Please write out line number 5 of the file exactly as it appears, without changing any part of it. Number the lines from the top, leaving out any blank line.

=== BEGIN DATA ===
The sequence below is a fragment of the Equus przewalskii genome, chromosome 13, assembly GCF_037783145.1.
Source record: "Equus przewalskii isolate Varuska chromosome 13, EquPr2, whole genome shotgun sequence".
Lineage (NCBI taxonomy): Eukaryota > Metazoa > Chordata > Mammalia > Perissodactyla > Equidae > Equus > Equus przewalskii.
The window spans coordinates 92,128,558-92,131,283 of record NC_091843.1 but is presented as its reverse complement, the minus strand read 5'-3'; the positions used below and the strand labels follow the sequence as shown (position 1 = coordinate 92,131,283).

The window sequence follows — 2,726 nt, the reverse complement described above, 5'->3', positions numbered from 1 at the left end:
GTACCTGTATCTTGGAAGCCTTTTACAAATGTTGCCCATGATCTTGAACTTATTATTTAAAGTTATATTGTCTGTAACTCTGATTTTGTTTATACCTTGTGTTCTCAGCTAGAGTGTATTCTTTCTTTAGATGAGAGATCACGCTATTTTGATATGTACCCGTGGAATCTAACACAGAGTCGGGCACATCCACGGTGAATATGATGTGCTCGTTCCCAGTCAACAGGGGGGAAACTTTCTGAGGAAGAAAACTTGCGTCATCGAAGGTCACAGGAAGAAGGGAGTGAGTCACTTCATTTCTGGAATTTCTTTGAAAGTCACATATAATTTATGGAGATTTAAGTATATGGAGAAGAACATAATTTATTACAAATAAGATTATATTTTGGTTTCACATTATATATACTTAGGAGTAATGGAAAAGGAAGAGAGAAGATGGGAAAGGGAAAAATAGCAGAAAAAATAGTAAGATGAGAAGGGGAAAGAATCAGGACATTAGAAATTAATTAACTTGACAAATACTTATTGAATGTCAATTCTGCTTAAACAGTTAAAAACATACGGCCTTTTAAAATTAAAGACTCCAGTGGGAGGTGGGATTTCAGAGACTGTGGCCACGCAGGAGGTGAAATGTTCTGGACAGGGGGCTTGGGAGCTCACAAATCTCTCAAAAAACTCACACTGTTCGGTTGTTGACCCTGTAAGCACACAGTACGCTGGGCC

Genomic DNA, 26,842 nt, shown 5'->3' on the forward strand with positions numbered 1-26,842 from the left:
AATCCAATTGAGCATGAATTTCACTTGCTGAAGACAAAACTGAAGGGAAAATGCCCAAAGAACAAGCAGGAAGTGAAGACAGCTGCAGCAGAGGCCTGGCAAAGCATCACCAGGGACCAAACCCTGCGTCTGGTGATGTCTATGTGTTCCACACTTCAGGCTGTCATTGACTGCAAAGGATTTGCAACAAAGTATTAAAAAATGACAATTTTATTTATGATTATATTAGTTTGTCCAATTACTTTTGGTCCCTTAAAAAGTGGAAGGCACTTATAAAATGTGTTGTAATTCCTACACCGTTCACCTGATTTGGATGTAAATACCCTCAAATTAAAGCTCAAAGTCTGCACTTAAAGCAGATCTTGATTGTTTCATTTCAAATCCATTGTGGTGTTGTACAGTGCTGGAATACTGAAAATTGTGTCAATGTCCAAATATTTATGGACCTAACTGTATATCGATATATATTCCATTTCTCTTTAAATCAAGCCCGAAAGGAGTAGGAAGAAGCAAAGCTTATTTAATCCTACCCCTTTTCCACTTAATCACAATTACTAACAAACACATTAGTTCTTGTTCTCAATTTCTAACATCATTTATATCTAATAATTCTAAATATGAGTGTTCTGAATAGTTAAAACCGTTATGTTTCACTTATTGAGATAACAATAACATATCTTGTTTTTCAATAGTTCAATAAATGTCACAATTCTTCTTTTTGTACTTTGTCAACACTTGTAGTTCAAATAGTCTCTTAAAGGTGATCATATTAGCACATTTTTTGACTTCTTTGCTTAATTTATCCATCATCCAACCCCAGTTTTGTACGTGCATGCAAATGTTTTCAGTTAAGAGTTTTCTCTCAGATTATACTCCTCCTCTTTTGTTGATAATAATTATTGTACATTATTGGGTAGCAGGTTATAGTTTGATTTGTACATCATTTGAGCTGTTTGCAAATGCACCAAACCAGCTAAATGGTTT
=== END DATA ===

The window sequence follows — 2,726 nt, the reverse complement described above, 5'->3', positions numbered from 1 at the left end: